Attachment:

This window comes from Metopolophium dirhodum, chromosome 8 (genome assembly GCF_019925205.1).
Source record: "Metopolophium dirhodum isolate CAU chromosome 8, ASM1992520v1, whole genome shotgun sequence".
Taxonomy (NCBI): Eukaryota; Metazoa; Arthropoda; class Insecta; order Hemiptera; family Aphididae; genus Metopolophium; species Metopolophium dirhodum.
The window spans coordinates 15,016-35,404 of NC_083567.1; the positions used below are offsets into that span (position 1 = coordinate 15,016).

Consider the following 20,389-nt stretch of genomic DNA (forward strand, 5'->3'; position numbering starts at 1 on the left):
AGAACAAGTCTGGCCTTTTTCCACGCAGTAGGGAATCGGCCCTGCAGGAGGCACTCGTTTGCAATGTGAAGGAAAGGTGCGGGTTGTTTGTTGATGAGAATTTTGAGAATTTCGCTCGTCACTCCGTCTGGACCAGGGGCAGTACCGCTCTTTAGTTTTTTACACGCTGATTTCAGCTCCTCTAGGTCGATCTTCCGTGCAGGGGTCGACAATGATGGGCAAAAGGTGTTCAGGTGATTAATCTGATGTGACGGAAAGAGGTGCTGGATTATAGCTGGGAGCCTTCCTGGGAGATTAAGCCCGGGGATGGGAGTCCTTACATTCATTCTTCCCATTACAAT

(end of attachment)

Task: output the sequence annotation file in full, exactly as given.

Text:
This window comes from Metopolophium dirhodum, chromosome 8 (genome assembly GCF_019925205.1).
Source record: "Metopolophium dirhodum isolate CAU chromosome 8, ASM1992520v1, whole genome shotgun sequence".
Taxonomy (NCBI): Eukaryota; Metazoa; Arthropoda; class Insecta; order Hemiptera; family Aphididae; genus Metopolophium; species Metopolophium dirhodum.
The window spans coordinates 15,016-35,404 of NC_083567.1; the positions used below are offsets into that span (position 1 = coordinate 15,016).

Consider the following 20,389-nt stretch of genomic DNA (forward strand, 5'->3'; position numbering starts at 1 on the left):
AGAACAAGTCTGGCCTTTTTCCACGCAGTAGGGAATCGGCCCTGCAGGAGGCACTCGTTTGCAATGTGAAGGAAAGGTGCGGGTTGTTTGTTGATGAGAATTTTGAGAATTTCGCTCGTCACTCCGTCTGGACCAGGGGCAGTACCGCTCTTTAGTTTTTTACACGCTGATTTCAGCTCCTCTAGGTCGATCTTCCGTGCAGGGGTCGACAATGATGGGCAAAAGGTGTTCAGGTGATTAATCTGATGTGACGGAAAGAGGTGCTGGATTATAGCTGGGAGCCTTCCTGGGAGATTAAGCCCGGGGATGGGAGTCCTTACATTCATTCTTCCCATTACAAT